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Following on from yesterday’s More galls, part 1

This second gall’s host is not a tree, it’s a thistle, Creeping thistle (Cirsium cardui) to be precise, and the gorgeous little fly that causes the gall is Urophora cardui, the Thistle gall fly, a member of the Tephritidae or fruit fly family. Interestingly, this fly has been introduced into Canada, from populations originating in Austria, Germany, France and Finland, in an attempt to control Creeping thistle, which is there called Canada thistle and is regarded as an invasive weed. The gall production initiated by the flies disrupts the development of flowers and also significantly reduces the vigour of the thistle by diverting nutrients into the gall.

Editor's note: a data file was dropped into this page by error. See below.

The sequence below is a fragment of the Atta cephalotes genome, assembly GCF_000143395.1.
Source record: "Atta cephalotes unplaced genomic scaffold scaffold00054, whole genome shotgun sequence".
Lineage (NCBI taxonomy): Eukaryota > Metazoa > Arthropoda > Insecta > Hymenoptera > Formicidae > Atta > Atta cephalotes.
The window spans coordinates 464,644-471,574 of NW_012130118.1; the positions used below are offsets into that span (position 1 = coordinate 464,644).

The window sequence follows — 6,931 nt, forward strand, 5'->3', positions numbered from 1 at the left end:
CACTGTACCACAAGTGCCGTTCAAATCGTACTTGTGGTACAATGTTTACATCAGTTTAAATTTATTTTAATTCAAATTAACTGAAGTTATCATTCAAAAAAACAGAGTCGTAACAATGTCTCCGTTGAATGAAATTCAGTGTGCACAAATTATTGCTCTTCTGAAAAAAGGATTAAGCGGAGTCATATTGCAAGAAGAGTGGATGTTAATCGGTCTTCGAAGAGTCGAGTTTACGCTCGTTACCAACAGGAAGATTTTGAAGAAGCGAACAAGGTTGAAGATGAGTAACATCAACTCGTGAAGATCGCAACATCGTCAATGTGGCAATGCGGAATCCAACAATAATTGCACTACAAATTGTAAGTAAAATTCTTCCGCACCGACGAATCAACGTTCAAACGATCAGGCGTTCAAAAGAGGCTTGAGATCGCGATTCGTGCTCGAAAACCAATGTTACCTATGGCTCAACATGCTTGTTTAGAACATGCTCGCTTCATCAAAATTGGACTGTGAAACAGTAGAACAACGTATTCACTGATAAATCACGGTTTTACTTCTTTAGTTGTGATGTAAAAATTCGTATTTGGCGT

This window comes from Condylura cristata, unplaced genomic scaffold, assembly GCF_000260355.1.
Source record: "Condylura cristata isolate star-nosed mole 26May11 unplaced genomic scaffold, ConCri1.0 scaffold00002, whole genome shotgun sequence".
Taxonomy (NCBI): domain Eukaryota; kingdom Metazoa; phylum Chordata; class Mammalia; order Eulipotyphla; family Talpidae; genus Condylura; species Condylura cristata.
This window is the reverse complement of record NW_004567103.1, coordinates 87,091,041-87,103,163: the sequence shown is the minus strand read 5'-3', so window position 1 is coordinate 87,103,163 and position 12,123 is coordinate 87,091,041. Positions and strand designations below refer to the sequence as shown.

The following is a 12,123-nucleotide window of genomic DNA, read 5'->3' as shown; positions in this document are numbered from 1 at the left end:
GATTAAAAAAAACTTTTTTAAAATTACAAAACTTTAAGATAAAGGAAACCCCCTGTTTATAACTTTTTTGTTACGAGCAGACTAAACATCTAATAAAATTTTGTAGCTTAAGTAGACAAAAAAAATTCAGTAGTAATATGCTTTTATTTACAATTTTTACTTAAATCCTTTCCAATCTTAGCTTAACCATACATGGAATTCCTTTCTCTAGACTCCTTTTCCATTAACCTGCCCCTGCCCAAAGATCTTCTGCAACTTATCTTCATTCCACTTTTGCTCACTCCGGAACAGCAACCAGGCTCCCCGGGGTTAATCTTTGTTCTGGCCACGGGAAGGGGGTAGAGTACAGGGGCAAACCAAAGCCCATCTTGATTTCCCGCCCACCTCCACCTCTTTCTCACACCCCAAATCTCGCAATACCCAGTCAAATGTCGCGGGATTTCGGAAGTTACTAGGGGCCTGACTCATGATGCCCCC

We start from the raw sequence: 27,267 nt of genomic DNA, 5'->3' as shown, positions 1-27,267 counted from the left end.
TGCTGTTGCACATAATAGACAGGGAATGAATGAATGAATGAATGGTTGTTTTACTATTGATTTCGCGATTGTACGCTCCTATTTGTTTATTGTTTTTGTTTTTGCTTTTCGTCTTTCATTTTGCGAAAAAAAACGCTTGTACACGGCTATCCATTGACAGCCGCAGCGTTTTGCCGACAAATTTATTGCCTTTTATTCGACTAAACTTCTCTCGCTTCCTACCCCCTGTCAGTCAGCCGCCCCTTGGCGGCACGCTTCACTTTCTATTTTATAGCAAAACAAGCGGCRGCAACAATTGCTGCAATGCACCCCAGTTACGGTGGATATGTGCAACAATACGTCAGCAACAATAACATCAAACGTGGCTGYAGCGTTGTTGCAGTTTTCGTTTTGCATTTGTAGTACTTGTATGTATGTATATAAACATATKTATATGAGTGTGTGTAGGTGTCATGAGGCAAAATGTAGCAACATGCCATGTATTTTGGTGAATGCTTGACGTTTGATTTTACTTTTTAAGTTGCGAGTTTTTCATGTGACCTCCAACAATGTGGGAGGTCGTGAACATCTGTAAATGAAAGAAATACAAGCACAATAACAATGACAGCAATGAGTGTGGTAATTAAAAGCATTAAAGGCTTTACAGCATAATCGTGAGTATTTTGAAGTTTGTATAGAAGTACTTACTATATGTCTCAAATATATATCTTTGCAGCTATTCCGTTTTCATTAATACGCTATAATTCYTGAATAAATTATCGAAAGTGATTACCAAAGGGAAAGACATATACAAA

In Britain, the adult Urophora cardui fly can be seen between May and September when, after mating, it lays its eggs on a nearby Creeping thistle. The larvae burrow into the thistle’s stem, often causing a single gall to develop to house several larvae. The larvae also pupate inside the gall, emerging as flies between June and October. I’ll be checking all the Creeping thistles I see for a glimpse of them.